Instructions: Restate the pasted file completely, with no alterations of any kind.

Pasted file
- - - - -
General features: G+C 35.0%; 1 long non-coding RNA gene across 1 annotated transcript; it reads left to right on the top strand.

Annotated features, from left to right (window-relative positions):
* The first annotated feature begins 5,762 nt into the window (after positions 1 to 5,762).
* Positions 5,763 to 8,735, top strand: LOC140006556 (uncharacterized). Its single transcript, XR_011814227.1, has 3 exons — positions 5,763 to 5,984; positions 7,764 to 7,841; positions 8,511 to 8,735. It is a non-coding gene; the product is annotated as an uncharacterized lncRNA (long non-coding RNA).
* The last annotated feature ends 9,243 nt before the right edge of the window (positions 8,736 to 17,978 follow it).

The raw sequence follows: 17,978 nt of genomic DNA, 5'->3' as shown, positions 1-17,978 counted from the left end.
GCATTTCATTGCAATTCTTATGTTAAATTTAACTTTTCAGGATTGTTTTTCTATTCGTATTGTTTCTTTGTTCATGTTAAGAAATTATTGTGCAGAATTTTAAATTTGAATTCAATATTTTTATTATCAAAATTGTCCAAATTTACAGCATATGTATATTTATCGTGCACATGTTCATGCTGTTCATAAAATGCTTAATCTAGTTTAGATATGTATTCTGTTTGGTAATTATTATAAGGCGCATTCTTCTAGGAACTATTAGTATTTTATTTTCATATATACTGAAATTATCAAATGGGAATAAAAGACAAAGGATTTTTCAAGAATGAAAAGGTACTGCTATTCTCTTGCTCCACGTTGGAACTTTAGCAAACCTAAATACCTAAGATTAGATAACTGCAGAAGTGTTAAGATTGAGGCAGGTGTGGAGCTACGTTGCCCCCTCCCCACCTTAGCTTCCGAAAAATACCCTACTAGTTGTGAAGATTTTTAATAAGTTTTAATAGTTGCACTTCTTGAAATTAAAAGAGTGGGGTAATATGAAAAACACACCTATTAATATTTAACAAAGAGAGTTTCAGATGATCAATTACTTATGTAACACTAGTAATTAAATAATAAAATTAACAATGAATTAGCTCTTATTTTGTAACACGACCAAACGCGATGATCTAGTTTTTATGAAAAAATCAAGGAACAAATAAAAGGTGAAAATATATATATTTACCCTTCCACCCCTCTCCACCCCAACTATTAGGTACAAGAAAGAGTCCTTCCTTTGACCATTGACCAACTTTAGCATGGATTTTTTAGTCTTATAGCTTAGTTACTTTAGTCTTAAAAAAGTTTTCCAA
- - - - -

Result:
General features: G+C 35.0%; 1 long non-coding RNA gene across 1 annotated transcript; it reads left to right on the top strand.

Annotated features, from left to right (window-relative positions):
* The first annotated feature begins 5,762 nt into the window (after positions 1 to 5,762).
* Positions 5,763 to 8,735, top strand: LOC140006556 (uncharacterized). Its single transcript, XR_011814227.1, has 3 exons — positions 5,763 to 5,984; positions 7,764 to 7,841; positions 8,511 to 8,735. It is a non-coding gene; the product is annotated as an uncharacterized lncRNA (long non-coding RNA).
* The last annotated feature ends 9,243 nt before the right edge of the window (positions 8,736 to 17,978 follow it).

The raw sequence follows: 17,978 nt of genomic DNA, 5'->3' as shown, positions 1-17,978 counted from the left end.
GCATTTCATTGCAATTCTTATGTTAAATTTAACTTTTCAGGATTGTTTTTCTATTCGTATTGTTTCTTTGTTCATGTTAAGAAATTATTGTGCAGAATTTTAAATTTGAATTCAATATTTTTATTATCAAAATTGTCCAAATTTACAGCATATGTATATTTATCGTGCACATGTTCATGCTGTTCATAAAATGCTTAATCTAGTTTAGATATGTATTCTGTTTGGTAATTATTATAAGGCGCATTCTTCTAGGAACTATTAGTATTTTATTTTCATATATACTGAAATTATCAAATGGGAATAAAAGACAAAGGATTTTTCAAGAATGAAAAGGTACTGCTATTCTCTTGCTCCACGTTGGAACTTTAGCAAACCTAAATACCTAAGATTAGATAACTGCAGAAGTGTTAAGATTGAGGCAGGTGTGGAGCTACGTTGCCCCCTCCCCACCTTAGCTTCCGAAAAATACCCTACTAGTTGTGAAGATTTTTAATAAGTTTTAATAGTTGCACTTCTTGAAATTAAAAGAGTGGGGTAATATGAAAAACACACCTATTAATATTTAACAAAGAGAGTTTCAGATGATCAATTACTTATGTAACACTAGTAATTAAATAATAAAATTAACAATGAATTAGCTCTTATTTTGTAACACGACCAAACGCGATGATCTAGTTTTTATGAAAAAATCAAGGAACAAATAAAAGGTGAAAATATATATATTTACCCTTCCACCCCTCTCCACCCCAACTATTAGGTACAAGAAAGAGTCCTTCCTTTGACCATTGACCAACTTTAGCATGGATTTTTTAGTCTTATAGCTTAGTTACTTTAGTCTTAAAAAAGTTTTCCAA